The eight most dangerous consumer technologies

IT shops should give users more control over their own technology, report says

1. Instant messaging

People use instant messaging for everything from making sure their kids have a ride home from practice to communicating with co-workers and business partners. In the Yankee study, 40 percent of respondents said they use consumer IM technology at work. Instant messaging present numerous security challenges. Among other things, malware can enter a corporate network through external IM clients and IM users can send sensitive company data across insecure networks.

One way to combat threats is to phase out consumer IM services and use an internal IM server. In late 2005, Global Crossing did just that when it deployed Microsoft's Live Communications Server (LCS). Then in August 2006 it blocked employees from directly using external IM services from providers such as AOL, MSN and Yahoo. Now, all internal IM exchanges are encrypted, and external IM exchanges are protected, as they're funneled through the LCS server and Microsoft's public IM cloud.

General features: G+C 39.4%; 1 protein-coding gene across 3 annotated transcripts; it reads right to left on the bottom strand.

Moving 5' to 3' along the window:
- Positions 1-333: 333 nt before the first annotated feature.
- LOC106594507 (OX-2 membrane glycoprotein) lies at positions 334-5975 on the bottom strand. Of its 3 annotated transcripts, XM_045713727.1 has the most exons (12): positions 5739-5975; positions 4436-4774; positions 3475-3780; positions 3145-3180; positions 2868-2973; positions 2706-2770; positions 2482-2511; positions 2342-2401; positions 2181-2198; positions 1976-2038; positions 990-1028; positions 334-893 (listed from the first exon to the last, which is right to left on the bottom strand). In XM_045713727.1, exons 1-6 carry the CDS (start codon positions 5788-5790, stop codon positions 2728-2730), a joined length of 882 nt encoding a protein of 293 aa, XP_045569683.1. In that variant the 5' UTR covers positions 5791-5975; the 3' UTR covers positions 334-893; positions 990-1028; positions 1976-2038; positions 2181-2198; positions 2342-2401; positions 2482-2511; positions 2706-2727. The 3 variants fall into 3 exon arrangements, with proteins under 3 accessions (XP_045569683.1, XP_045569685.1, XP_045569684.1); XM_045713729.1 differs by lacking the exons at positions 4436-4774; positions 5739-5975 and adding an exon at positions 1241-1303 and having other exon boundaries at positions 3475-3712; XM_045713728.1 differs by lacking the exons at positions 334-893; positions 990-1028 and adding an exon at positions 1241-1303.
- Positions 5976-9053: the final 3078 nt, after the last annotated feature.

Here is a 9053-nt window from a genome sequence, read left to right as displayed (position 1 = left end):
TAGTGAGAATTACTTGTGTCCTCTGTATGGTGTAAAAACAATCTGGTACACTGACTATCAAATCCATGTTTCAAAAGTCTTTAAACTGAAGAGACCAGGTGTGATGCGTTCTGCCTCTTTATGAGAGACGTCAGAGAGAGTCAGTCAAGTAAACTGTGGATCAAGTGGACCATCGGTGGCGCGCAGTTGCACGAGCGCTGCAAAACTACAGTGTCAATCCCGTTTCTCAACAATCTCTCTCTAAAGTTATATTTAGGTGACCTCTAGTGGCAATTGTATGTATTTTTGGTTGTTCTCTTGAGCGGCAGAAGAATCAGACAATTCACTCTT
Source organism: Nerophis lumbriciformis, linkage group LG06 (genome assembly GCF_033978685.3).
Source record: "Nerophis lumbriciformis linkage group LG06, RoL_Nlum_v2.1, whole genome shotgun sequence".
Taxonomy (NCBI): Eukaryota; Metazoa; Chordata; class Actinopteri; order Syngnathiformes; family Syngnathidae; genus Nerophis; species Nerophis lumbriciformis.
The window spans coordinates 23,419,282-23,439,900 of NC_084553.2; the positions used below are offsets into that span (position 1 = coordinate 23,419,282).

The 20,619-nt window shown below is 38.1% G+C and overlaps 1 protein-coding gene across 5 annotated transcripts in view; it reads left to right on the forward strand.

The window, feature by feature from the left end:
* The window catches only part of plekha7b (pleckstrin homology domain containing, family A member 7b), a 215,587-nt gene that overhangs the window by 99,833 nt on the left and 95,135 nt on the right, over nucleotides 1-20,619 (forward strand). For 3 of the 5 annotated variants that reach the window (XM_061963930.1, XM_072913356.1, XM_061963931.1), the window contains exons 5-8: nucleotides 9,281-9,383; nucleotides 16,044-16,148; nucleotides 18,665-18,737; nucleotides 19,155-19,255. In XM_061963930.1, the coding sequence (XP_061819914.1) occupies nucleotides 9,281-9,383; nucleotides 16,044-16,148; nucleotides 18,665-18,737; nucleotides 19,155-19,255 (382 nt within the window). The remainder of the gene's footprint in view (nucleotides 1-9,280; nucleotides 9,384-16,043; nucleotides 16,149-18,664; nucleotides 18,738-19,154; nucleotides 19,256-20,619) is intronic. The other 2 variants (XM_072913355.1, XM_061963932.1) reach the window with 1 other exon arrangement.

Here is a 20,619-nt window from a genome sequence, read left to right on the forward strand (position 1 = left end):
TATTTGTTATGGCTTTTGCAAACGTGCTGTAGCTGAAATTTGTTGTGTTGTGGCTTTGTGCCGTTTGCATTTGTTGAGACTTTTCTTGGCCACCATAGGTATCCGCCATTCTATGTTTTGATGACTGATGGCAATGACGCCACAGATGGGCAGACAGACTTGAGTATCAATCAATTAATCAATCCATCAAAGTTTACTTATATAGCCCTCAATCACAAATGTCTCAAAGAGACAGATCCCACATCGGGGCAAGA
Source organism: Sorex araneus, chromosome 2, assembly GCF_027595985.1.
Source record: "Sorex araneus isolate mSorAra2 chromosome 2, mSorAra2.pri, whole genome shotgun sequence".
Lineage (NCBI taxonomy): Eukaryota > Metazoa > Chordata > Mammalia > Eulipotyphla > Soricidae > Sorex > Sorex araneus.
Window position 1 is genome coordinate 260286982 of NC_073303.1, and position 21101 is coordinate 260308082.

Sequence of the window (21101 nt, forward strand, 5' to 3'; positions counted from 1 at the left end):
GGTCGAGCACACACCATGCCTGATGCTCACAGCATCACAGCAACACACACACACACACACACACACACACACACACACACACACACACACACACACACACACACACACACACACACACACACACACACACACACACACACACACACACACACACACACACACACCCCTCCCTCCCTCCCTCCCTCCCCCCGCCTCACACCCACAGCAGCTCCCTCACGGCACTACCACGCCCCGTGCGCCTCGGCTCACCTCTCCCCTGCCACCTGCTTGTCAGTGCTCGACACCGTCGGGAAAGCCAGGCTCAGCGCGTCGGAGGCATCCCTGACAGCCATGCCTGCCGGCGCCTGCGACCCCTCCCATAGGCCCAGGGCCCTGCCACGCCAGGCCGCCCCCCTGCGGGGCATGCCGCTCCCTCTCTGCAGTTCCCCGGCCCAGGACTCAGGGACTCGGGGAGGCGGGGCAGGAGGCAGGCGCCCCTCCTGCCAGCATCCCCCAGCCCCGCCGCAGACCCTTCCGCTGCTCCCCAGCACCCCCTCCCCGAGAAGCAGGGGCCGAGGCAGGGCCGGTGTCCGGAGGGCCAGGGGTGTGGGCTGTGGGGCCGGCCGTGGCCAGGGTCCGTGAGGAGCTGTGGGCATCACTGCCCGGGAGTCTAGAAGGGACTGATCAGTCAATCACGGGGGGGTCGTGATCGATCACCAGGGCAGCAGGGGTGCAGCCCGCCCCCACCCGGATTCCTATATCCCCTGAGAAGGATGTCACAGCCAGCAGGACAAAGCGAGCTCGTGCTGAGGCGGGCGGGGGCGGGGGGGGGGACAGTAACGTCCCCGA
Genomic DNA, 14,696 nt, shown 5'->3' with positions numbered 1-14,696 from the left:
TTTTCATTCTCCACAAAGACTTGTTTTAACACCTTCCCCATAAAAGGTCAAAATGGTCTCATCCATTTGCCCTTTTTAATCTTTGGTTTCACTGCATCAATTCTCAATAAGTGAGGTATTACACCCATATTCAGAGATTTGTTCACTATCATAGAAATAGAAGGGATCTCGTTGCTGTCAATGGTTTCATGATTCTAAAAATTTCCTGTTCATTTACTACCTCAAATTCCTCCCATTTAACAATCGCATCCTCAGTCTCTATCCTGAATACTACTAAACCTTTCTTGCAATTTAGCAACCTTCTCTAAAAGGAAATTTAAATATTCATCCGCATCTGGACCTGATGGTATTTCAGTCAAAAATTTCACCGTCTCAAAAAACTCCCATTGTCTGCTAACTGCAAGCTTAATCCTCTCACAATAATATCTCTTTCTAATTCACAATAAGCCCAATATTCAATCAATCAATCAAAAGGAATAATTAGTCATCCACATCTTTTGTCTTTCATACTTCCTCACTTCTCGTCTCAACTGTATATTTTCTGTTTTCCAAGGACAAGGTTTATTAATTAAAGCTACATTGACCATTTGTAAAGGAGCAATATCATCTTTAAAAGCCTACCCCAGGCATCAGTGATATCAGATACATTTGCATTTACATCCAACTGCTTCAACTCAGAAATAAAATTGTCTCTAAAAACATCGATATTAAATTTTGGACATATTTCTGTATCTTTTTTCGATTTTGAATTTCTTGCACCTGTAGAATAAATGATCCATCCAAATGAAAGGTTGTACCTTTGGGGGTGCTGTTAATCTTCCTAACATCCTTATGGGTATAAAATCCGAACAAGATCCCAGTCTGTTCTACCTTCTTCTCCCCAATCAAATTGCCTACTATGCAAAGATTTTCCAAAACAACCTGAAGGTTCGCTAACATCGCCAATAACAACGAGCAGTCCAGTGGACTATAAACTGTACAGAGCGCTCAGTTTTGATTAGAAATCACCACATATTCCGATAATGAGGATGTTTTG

Adopting an internal IM server also gave Global Crossing's security team more control. "Through the public IM cloud, we're able to make certain choices as to how restrictive or open we are. We can block file transfers, limit the information leaving our network or restrict URLs coming in," which was a common method for propagating worms, Miller says. "That takes away a huge component of malicious activity."

You can also take a harder line. DeKalb's security policy, for instance, bans IM use altogether. "It's mainly chat-type traffic, not personal health information, but it's still a concern," Finney says. As backup to the restrictive policy, she blocks most sites where IM clients can be downloaded, although she can't block MSN, AOL or Yahoo because many physicians use those sites for e-mail accounts. Her team also uses a network inventory tool that can detect IM clients on employee PCs. If one is found, the employee is reminded of DeKalb's no-IM policy and notified that the IM client will be removed. Finney is also considering various methods of blocking outbound IM traffic, but for now, she also uses a data loss prevention tool from Vericept Corp. to monitor IM traffic and alert the security team about any serious breaches. To do that, Finney's team needs to shut down most of its Internet ports, which forces IM traffic to scroll to Port 80 for monitoring.

DeKalb is looking into the idea of implementing the IM add-on of IBM's Lotus Notes or even an internal freeware IM service like Jabber for business users who want to communicate across campus. "Nothing is 100 percent," Finney says. "IM is always a huge concern from a security as well as a productivity perspective.

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